Away from the Middle East, he began to focus on the moral wrestlings of the human condition. A compulsion to ask the tough questions led to five years with GH magazine (later to become HQ magazine) targeting identities like rocker/politician Peter Garrett, society queen Lady Mary Fairfax, and journalist Oriana Fallaci.
Moving to The Good Weekend magazine in 1994, he found the freedom to produce some of his most notable and award-winning features, going toe-to-toe with headlining characters across politics, arts, culture, and business. The red zones of Palestine had been replaced by a red-faced Alan Jones screaming “NO, NO, NO” 17 times after being questioned about his motives for the people he chose to attack, and those he chose not to – something apparently no one else had dared to ask him. It was this story that won for David his first Walkley Award for Feature Writing.
To gain genuine insight into a subject, David recognises the need to “draw blood” and ask the tough questions, but maintains he is no bloodhound journalist. Rather, he uses subjects as vehicles to explore deeper issues of society and ourselves. “In the case of Peter O’Connor, it can take you into the largely unchartered territory of the male psyche. In the case of John Marsden, into the world of teenagers. With Petrea King, into the realms of life and death. With Fran Peavey, into the politics of the heart.”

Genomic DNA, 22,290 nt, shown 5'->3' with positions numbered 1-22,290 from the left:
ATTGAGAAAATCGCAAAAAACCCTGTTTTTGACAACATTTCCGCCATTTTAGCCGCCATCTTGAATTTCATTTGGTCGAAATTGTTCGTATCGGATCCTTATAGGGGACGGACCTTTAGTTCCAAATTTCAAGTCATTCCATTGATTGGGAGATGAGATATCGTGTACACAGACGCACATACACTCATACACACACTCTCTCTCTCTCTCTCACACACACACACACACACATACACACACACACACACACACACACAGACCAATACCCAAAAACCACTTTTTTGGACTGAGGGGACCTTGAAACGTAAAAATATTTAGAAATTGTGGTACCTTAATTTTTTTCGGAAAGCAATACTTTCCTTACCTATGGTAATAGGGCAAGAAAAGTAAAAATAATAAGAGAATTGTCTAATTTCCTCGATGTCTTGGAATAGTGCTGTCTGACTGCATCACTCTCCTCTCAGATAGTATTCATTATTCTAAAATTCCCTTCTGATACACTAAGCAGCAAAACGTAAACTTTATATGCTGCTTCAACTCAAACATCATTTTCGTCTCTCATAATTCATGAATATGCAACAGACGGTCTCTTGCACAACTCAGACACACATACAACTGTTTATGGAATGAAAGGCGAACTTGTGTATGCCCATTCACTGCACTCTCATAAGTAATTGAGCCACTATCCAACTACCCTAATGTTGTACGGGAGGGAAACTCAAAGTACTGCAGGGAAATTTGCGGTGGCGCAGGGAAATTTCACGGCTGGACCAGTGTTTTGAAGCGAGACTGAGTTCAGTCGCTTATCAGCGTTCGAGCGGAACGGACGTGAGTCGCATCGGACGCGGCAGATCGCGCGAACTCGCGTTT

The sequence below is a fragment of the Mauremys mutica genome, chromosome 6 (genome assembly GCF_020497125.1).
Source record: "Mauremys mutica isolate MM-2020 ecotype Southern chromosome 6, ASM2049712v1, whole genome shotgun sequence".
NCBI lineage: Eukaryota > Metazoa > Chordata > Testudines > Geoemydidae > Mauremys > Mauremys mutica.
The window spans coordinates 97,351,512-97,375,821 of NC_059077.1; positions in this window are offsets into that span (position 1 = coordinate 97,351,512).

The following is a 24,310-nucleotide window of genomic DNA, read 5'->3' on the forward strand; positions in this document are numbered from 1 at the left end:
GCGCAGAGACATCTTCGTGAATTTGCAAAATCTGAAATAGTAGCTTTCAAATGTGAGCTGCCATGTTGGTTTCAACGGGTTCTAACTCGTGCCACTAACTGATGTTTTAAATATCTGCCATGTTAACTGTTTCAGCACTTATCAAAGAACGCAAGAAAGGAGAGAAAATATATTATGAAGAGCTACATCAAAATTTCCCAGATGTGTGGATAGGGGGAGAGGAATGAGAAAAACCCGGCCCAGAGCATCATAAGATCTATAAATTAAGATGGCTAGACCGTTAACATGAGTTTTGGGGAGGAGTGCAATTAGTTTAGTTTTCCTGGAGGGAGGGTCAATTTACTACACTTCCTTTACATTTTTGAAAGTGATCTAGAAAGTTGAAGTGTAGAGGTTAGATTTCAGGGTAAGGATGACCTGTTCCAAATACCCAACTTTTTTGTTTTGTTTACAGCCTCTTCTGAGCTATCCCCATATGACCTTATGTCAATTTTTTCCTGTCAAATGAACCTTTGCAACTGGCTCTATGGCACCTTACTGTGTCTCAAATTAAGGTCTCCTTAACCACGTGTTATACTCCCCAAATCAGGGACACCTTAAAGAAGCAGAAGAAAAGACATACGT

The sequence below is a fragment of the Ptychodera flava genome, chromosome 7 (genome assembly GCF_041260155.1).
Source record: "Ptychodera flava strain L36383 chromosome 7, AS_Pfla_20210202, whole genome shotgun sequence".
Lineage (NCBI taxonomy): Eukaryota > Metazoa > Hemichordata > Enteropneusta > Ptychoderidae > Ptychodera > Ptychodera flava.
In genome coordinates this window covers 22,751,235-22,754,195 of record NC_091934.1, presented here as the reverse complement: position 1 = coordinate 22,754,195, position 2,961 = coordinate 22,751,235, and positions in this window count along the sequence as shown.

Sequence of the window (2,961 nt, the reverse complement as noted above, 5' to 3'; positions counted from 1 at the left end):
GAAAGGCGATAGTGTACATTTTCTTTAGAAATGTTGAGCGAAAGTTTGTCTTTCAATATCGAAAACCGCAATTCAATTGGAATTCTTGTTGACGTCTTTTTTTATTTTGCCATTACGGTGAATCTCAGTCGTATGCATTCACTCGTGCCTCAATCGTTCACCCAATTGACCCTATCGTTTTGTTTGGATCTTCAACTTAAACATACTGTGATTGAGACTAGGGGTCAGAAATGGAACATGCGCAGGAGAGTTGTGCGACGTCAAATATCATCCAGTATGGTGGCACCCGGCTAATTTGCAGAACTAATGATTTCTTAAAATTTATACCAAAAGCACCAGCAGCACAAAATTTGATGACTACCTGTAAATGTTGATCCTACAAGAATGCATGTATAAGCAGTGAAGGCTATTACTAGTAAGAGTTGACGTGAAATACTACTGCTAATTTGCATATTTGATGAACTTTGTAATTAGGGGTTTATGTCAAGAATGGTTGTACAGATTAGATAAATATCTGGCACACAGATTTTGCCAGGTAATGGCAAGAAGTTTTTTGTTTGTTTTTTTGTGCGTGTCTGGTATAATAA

In 2000, David joined The Australian Women’s Weekly at the invitation of acclaimed editor Deborah Thomas who was brought in to establish a culture of excellence at the country’s most popular publication at that time. “That included bringing on board the best writers I could find, and David was number one on my hit list,” Ms Thomas writes in her foreword to David’s book Dames and Divas, a collection of profiles written for the Weekly.
“David manages to engage the reader in an intimate and evocative manner, drawing them into the lives of his subjects,” Deborah Thomas says. David was the Weekly’s senior feature writer for eight years.
Since then, David has continued to freelance and has produced three more books, including his memoir To Begin to Know: Walking in the Shadows of My Father which was short-listed for the 2015 National Biography Award.